What Should I Do If Someone Tells Me They’ve Been Abused? The 5-Step VEEEL Method

During Awake’s Courageous Conversation in May, “Trauma and Resilience in the Body of Christ,” panelist Deborah Rodriguez, MD, described the five-step method that she recommends using if someone discloses to you that they have experienced some form of trauma, such as sexual abuse. Rodriguez, a general pediatrician from Tacoma, Washington, has specialty training in trauma-informed care and has spent 10 years working with trauma survivors in medical and faith settings. She is a peer counselor and mental health coach for trauma survivors through Hopeful Hearts Ministry and the Maria Goretti Network.

She also is a survivor of complex childhood trauma including clergy sexual abuse. And she describes herself as a survivor of reporting that abuse as an adult, an experience that was truly traumatic.

“When I first started disclosing my abuse—even in safe places—a lot of people were really rather afraid,” she explains. Rodriguez created this method, known by the acronym VEEEL, to give listeners greater courage in the face of painful stories. These ideas come out of her own lived experience and her work with trauma survivors. Rodriguez stresses that “there are no magic words or perfect method” to heal all wounds. But she hopes that by teaching people these basic guidelines for receiving a trauma survivor’s story, listeners can contribute to survivors’ healing, instead of adding to their hurt. Sometimes the most important gift you can give a survivor, she says, is listening with empathy and compassion.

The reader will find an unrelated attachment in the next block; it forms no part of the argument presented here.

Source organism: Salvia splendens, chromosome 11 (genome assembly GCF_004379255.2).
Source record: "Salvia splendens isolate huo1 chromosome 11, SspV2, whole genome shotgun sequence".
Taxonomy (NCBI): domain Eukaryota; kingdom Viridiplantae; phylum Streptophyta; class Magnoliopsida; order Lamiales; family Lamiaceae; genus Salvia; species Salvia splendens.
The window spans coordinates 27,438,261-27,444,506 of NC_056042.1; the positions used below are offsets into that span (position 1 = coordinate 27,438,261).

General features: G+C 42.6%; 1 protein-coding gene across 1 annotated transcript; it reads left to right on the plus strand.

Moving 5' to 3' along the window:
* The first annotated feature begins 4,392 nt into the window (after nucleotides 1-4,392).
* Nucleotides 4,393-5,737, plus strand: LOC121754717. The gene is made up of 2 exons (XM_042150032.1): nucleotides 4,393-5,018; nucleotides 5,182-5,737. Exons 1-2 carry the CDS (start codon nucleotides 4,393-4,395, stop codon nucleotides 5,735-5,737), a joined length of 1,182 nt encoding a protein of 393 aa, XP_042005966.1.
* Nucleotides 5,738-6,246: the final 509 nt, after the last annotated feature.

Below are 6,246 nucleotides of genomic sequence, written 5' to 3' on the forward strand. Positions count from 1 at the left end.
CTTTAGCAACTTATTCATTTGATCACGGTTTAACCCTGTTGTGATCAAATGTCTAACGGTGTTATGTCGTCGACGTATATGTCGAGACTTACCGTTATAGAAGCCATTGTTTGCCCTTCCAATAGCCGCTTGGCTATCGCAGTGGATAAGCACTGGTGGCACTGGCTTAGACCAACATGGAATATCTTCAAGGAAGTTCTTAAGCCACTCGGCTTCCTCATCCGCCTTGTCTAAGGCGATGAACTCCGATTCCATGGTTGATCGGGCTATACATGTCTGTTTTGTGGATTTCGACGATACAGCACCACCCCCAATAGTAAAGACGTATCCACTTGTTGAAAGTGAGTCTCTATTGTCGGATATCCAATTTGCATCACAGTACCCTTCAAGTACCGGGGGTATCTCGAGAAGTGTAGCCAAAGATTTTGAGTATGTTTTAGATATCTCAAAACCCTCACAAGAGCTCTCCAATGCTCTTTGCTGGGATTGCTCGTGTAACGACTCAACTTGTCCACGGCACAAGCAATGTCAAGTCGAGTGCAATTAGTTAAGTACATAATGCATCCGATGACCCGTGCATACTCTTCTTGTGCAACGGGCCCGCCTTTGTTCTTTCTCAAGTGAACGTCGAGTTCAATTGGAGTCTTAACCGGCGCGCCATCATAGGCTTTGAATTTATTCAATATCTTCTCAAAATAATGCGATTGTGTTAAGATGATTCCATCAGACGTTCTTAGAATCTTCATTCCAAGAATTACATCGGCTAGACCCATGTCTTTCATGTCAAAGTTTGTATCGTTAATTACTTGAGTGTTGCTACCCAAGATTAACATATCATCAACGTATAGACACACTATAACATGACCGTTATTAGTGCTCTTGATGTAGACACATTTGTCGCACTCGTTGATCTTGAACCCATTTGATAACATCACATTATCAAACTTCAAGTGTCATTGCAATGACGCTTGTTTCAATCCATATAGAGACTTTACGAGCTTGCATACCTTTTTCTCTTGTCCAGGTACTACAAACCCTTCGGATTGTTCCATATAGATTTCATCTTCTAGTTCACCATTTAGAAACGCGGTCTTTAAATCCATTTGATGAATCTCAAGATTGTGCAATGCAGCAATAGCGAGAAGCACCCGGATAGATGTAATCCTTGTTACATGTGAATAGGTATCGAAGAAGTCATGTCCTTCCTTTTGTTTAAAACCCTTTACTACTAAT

With all that said, here are the five steps that Rodriguez recommends—including beneficial statements you can use—if someone discloses their trauma to you.

Deborah Rodriguez, MD


It takes energy and courage for a survivor to recount a deeply personal trauma story, Rodriguez explains. “We survivors sometimes carry enormous amounts of shame, self-blame, doubt, and fear,” Rodriguez says. “We may have trouble trusting others.” So it’s important to help the survivor feel safe as they tell you what happened. Make it clear that you hear and believe what they are saying, and that “you realize how precious this story is,” Rodriguez offers.  

One of the first times Rodriguez disclosed her abuse, she told a Catholic bishop. She remembers that he responded by saying, “Well, that happened a long time ago; I think it’s over now.” This was exactly the wrong thing to say, she says, because it minimized her pain and failed to validate her suffering.

Rodriguez suggests responding to a trauma story and validating victim-survivors with phrases such as:

  • “Thank you for sharing your story with me.”
  • “You are not alone.”

Rodriguez notes that trauma stories can be hard for the listener to hear, and it’s okay to acknowledge this, by saying something like, “It makes me so sad/angry to hear what happened to you.” You can also ask for a short pause to take care of yourself. Rodriguez suggests saying, “Let me take a few breaths to absorb this.”

But it’s very important that your emotions as the listener not take center stage. Remind yourself: It is an honor to be asked to listen, Rodriguez says. Take this sacred role as seriously as you can; this is a holy moment, and your job is to listen more than talk.


“Abuse makes the victim powerless,” Rodriguez explains. “If a survivor has chosen to disclose a story of abuse to you, your words of empowerment can give the survivor a sense of restored power. Empowering words can give us as survivors strength to continue the healing journey.” She suggests saying things like: